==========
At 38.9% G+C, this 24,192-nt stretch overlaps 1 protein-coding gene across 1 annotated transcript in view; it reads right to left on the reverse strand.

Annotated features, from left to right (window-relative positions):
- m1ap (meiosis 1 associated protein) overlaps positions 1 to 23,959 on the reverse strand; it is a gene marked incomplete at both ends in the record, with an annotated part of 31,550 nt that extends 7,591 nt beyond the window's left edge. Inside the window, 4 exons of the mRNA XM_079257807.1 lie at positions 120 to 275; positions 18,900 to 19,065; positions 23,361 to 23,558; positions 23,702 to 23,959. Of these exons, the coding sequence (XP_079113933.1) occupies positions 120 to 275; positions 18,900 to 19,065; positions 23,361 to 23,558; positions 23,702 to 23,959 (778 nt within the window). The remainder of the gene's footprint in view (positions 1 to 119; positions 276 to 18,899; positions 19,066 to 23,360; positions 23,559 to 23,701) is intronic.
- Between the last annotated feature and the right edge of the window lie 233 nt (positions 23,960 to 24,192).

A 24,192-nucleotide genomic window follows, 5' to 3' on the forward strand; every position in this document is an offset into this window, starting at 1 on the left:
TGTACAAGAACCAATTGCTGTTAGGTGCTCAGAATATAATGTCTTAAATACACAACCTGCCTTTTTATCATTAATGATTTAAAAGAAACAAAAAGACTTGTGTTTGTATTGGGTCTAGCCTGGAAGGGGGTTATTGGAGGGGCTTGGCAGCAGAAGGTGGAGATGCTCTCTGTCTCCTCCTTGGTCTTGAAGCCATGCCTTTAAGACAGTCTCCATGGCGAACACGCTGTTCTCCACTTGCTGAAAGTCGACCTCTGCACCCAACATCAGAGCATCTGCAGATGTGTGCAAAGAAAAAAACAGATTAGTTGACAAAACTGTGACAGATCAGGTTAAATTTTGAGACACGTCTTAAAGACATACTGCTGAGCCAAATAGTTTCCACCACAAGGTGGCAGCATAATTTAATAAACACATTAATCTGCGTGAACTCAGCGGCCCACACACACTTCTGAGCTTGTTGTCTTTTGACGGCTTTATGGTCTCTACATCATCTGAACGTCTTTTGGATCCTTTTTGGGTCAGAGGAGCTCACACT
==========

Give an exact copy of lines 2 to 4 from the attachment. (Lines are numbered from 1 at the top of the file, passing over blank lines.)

Annotated features, from left to right (window-relative positions):
- m1ap (meiosis 1 associated protein) overlaps positions 1 to 23,959 on the reverse strand; it is a gene marked incomplete at both ends in the record, with an annotated part of 31,550 nt that extends 7,591 nt beyond the window's left edge. Inside the window, 4 exons of the mRNA XM_079257807.1 lie at positions 120 to 275; positions 18,900 to 19,065; positions 23,361 to 23,558; positions 23,702 to 23,959. Of these exons, the coding sequence (XP_079113933.1) occupies positions 120 to 275; positions 18,900 to 19,065; positions 23,361 to 23,558; positions 23,702 to 23,959 (778 nt within the window). The remainder of the gene's footprint in view (positions 1 to 119; positions 276 to 18,899; positions 19,066 to 23,360; positions 23,559 to 23,701) is intronic.
- Between the last annotated feature and the right edge of the window lie 233 nt (positions 23,960 to 24,192).